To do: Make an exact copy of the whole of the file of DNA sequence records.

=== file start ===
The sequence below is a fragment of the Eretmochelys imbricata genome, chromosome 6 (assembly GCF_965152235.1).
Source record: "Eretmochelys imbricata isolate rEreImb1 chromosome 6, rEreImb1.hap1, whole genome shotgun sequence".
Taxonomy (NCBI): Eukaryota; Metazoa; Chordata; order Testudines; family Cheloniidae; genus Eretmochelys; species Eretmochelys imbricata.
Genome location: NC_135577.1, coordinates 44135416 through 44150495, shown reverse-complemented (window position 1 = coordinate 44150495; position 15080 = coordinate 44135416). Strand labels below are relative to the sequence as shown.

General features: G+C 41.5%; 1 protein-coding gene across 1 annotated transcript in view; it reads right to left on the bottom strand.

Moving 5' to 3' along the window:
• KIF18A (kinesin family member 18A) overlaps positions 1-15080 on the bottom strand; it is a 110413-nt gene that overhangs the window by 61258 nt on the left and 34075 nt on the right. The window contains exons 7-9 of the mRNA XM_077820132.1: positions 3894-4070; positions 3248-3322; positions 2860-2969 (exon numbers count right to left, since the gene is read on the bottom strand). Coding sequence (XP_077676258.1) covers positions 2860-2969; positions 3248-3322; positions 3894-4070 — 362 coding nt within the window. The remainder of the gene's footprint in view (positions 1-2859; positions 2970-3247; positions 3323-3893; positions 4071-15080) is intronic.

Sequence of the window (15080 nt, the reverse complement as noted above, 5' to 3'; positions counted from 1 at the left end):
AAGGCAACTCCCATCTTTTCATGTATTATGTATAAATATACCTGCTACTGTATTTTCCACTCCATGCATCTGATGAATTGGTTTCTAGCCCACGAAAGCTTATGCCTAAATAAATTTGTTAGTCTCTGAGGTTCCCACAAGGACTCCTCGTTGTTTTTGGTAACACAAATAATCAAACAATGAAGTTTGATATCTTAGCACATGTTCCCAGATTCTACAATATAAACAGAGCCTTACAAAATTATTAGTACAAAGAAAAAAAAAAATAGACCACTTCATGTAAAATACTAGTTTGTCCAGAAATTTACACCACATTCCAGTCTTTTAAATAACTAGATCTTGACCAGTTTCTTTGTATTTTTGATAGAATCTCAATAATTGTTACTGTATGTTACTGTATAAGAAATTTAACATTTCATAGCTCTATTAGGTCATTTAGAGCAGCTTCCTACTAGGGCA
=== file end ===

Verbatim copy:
The sequence below is a fragment of the Eretmochelys imbricata genome, chromosome 6 (assembly GCF_965152235.1).
Source record: "Eretmochelys imbricata isolate rEreImb1 chromosome 6, rEreImb1.hap1, whole genome shotgun sequence".
Taxonomy (NCBI): Eukaryota; Metazoa; Chordata; order Testudines; family Cheloniidae; genus Eretmochelys; species Eretmochelys imbricata.
Genome location: NC_135577.1, coordinates 44135416 through 44150495, shown reverse-complemented (window position 1 = coordinate 44150495; position 15080 = coordinate 44135416). Strand labels below are relative to the sequence as shown.

General features: G+C 41.5%; 1 protein-coding gene across 1 annotated transcript in view; it reads right to left on the bottom strand.

Moving 5' to 3' along the window:
• KIF18A (kinesin family member 18A) overlaps positions 1-15080 on the bottom strand; it is a 110413-nt gene that overhangs the window by 61258 nt on the left and 34075 nt on the right. The window contains exons 7-9 of the mRNA XM_077820132.1: positions 3894-4070; positions 3248-3322; positions 2860-2969 (exon numbers count right to left, since the gene is read on the bottom strand). Coding sequence (XP_077676258.1) covers positions 2860-2969; positions 3248-3322; positions 3894-4070 — 362 coding nt within the window. The remainder of the gene's footprint in view (positions 1-2859; positions 2970-3247; positions 3323-3893; positions 4071-15080) is intronic.

Sequence of the window (15080 nt, the reverse complement as noted above, 5' to 3'; positions counted from 1 at the left end):
AAGGCAACTCCCATCTTTTCATGTATTATGTATAAATATACCTGCTACTGTATTTTCCACTCCATGCATCTGATGAATTGGTTTCTAGCCCACGAAAGCTTATGCCTAAATAAATTTGTTAGTCTCTGAGGTTCCCACAAGGACTCCTCGTTGTTTTTGGTAACACAAATAATCAAACAATGAAGTTTGATATCTTAGCACATGTTCCCAGATTCTACAATATAAACAGAGCCTTACAAAATTATTAGTACAAAGAAAAAAAAAAATAGACCACTTCATGTAAAATACTAGTTTGTCCAGAAATTTACACCACATTCCAGTCTTTTAAATAACTAGATCTTGACCAGTTTCTTTGTATTTTTGATAGAATCTCAATAATTGTTACTGTATGTTACTGTATAAGAAATTTAACATTTCATAGCTCTATTAGGTCATTTAGAGCAGCTTCCTACTAGGGCA